Agreeing on issues such as the coordination mechanism may become increasingly difficult in the current political situation. Six months after the 2014 elections, the Zvizdic government is being sustained by a coalition which includes the governing parties in the Federation BiH and the opposition parties in the Republika Srpska, the two entities. Milorad Dodik, the President of Srpska, didn’t appreciate being left out of the government coalition. As a result, his SNSD party first announced a boycott of the Lower house, where it occupies a marginal position. Then it announced a boycott of the Upper house as well, where it controls 3 out of 5 Serb MPs and  consequently it can block the whole institution. Notwithstanding the condemnation of the parliamentary boycott by the OHR, Dodik’s actions remain within the limits of constitutional legality. While consociational in principle, Bosnia’s political system does not foresee an obligatory state-level coalition between the governing parties of the two entities. Many observers were thus expecting more frictions between the state and the entity in a phase, such as the current one, of “cohabitation” between two different majorities, with the SNSD expelled from the tripartite presidency and the state-level coalition, while retaining power in Banja Luka. Nevertheless, this comes at the wrong moment, as it risks blocking the legislative activity while the EU is expecting Bosnia’s representatives at all levels to agree on a broad reform agenda and on a coordination mechanism.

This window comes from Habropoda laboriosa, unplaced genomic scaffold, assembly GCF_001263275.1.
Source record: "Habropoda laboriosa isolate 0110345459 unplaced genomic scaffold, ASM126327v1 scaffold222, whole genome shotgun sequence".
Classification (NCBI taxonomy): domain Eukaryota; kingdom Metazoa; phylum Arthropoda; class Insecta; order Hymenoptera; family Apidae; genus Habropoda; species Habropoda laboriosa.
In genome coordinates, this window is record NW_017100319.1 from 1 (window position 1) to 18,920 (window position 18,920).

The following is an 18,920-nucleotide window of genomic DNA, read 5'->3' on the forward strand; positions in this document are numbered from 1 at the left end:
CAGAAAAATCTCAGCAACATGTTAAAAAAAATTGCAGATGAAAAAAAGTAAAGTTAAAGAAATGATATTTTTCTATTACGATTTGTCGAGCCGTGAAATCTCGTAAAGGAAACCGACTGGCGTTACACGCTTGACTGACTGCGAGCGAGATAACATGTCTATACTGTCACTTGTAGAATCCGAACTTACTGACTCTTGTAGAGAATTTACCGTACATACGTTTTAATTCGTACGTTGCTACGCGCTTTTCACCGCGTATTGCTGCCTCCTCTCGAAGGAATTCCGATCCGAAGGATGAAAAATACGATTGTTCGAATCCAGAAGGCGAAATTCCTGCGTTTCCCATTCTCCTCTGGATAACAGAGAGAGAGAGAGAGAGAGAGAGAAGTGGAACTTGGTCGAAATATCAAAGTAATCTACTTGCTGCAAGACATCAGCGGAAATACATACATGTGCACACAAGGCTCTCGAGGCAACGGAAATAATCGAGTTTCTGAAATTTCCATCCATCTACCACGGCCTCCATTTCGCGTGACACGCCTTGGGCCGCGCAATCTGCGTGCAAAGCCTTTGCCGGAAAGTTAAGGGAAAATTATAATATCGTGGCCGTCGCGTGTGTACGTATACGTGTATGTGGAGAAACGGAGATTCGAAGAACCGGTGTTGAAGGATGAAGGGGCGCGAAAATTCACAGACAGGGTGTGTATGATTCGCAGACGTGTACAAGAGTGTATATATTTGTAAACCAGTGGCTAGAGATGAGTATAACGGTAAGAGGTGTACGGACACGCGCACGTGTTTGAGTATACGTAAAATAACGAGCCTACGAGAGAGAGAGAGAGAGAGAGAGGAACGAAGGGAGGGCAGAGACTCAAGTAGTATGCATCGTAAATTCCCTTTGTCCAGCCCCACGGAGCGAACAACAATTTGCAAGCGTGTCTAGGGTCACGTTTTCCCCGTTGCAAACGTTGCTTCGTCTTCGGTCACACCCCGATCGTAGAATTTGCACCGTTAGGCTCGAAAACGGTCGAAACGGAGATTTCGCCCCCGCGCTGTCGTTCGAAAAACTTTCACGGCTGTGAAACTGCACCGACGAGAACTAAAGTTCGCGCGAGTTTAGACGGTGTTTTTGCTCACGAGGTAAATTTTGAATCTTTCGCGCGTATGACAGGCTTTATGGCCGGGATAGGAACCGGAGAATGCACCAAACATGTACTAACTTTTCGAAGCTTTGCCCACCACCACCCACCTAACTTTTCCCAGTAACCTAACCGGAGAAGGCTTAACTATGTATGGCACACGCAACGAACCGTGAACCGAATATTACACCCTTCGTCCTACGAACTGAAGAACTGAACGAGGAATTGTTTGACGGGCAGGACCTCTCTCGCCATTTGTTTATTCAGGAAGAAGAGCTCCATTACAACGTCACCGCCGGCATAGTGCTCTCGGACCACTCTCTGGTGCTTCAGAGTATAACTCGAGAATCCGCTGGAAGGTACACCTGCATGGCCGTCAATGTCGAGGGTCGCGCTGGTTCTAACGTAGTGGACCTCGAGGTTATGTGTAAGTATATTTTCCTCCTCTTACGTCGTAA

Finally, the question of a Constitutional reform lingers in the considerations of the future of Bosnia and Herzegovina. As an EU official himself recognised, in the past five years the Sejdic-Finci issue “was used as a Trojan horse, but the horse failed opening up: and the EU remained closed inside”. The reset in BiH-EU relations brought about by the British-German initiative and the EU Council conclusions of December 2014 signalled a shift of focus from constitutional to socio-economic reforms, in order to reconnect with the priorities of Bosnia’s population. However, the Bosnian Croats keep pushing for a constitutional change in order to gain a separate electoral constituency, at minimum, or a third entity, at maximum. This was exemplified at the 24 February debate of the European Parliament on the European Commission’s 2014 Progress Report for BiH, when Eduard Kukan (PPE-SK) reminded Croatian MEPs that this is the moment “to renew the social contract” with Bosnia’s citizens, rather than to engage again in talks on constitutional issues. The upcoming results of the 2013 census could make it even more difficult for Bosnian Croats to push for territorial autonomy as a corollary to full equality among constituent peoples, should their number fall below the threshold of the ethnically undeclared or “others” citizens. Admittedly, it remains unclear whether it would be possible for Bosnia to achieve better economic development within the current structure that links political parties, economic firms and the population in a vicious circle of patronage, corruption and informal economy. In the long term, as most other candidate countries in the past, Bosnia will also have to foresee a constitutional reform before EU accession – possibly, using the formal setting of negotiation chapters to precisely define the extent of the changes needed, and then proceeding to agree upon them as a final package deal to accomplish the process of member state building.